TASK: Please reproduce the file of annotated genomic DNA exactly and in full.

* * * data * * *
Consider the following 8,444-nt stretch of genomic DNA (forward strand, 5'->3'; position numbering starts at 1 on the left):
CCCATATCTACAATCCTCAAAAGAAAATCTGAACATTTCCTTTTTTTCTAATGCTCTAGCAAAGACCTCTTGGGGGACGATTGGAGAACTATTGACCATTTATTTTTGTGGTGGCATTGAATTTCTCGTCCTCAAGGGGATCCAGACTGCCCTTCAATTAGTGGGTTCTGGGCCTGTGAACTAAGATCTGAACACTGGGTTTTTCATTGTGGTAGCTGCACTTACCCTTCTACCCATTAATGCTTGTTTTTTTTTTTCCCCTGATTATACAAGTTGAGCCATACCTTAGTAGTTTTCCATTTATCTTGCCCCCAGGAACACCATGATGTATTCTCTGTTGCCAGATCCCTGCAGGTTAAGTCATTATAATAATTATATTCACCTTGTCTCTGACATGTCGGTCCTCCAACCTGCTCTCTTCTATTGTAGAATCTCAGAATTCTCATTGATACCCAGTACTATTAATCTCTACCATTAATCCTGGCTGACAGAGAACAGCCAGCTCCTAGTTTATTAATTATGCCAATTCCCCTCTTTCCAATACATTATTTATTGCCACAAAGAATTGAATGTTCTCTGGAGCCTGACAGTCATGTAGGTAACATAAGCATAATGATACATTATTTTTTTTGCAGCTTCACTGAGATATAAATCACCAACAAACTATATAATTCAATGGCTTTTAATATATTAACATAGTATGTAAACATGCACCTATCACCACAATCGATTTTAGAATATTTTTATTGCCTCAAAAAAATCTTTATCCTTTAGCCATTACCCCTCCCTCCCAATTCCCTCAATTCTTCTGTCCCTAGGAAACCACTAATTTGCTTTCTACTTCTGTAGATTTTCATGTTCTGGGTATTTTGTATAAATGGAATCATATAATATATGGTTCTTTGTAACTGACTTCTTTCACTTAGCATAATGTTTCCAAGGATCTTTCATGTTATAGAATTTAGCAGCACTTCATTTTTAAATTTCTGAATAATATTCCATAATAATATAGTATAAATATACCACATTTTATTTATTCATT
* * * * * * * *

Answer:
Consider the following 8,444-nt stretch of genomic DNA (forward strand, 5'->3'; position numbering starts at 1 on the left):
CCCATATCTACAATCCTCAAAAGAAAATCTGAACATTTCCTTTTTTTCTAATGCTCTAGCAAAGACCTCTTGGGGGACGATTGGAGAACTATTGACCATTTATTTTTGTGGTGGCATTGAATTTCTCGTCCTCAAGGGGATCCAGACTGCCCTTCAATTAGTGGGTTCTGGGCCTGTGAACTAAGATCTGAACACTGGGTTTTTCATTGTGGTAGCTGCACTTACCCTTCTACCCATTAATGCTTGTTTTTTTTTTTCCCCTGATTATACAAGTTGAGCCATACCTTAGTAGTTTTCCATTTATCTTGCCCCCAGGAACACCATGATGTATTCTCTGTTGCCAGATCCCTGCAGGTTAAGTCATTATAATAATTATATTCACCTTGTCTCTGACATGTCGGTCCTCCAACCTGCTCTCTTCTATTGTAGAATCTCAGAATTCTCATTGATACCCAGTACTATTAATCTCTACCATTAATCCTGGCTGACAGAGAACAGCCAGCTCCTAGTTTATTAATTATGCCAATTCCCCTCTTTCCAATACATTATTTATTGCCACAAAGAATTGAATGTTCTCTGGAGCCTGACAGTCATGTAGGTAACATAAGCATAATGATACATTATTTTTTTTGCAGCTTCACTGAGATATAAATCACCAACAAACTATATAATTCAATGGCTTTTAATATATTAACATAGTATGTAAACATGCACCTATCACCACAATCGATTTTAGAATATTTTTATTGCCTCAAAAAAATCTTTATCCTTTAGCCATTACCCCTCCCTCCCAATTCCCTCAATTCTTCTGTCCCTAGGAAACCACTAATTTGCTTTCTACTTCTGTAGATTTTCATGTTCTGGGTATTTTGTATAAATGGAATCATATAATATATGGTTCTTTGTAACTGACTTCTTTCACTTAGCATAATGTTTCCAAGGATCTTTCATGTTATAGAATTTAGCAGCACTTCATTTTTAAATTTCTGAATAATATTCCATAATAATATAGTATAAATATACCACATTTTATTTATTCATT